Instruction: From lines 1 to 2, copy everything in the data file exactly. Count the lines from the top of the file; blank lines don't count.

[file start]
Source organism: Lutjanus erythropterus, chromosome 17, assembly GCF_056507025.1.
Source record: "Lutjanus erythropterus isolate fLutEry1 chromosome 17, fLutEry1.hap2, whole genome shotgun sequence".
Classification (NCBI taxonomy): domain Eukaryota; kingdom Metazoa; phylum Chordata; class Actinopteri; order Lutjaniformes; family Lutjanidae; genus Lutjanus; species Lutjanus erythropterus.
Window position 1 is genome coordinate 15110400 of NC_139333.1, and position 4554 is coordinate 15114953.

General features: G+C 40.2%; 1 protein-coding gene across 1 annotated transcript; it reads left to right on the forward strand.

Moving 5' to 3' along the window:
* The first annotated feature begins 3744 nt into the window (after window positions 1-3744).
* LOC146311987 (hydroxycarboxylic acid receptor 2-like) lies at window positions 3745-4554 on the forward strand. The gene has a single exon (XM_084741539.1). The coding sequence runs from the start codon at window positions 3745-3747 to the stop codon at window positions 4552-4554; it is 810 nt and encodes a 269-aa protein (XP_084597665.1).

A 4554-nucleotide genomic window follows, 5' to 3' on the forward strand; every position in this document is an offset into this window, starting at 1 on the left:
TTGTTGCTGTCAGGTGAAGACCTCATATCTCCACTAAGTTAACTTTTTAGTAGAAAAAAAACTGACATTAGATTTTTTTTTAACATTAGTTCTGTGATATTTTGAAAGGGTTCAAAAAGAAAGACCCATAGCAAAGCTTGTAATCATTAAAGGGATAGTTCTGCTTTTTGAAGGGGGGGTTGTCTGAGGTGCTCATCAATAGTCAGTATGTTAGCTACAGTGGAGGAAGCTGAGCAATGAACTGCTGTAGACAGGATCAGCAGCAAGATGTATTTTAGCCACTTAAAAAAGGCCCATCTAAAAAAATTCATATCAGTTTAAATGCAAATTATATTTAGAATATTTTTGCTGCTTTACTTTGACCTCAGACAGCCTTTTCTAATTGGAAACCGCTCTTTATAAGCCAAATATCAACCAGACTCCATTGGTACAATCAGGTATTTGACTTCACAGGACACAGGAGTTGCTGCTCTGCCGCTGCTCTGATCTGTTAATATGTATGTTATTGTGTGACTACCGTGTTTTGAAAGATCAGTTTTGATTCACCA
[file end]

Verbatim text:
Source organism: Lutjanus erythropterus, chromosome 17, assembly GCF_056507025.1.
Source record: "Lutjanus erythropterus isolate fLutEry1 chromosome 17, fLutEry1.hap2, whole genome shotgun sequence".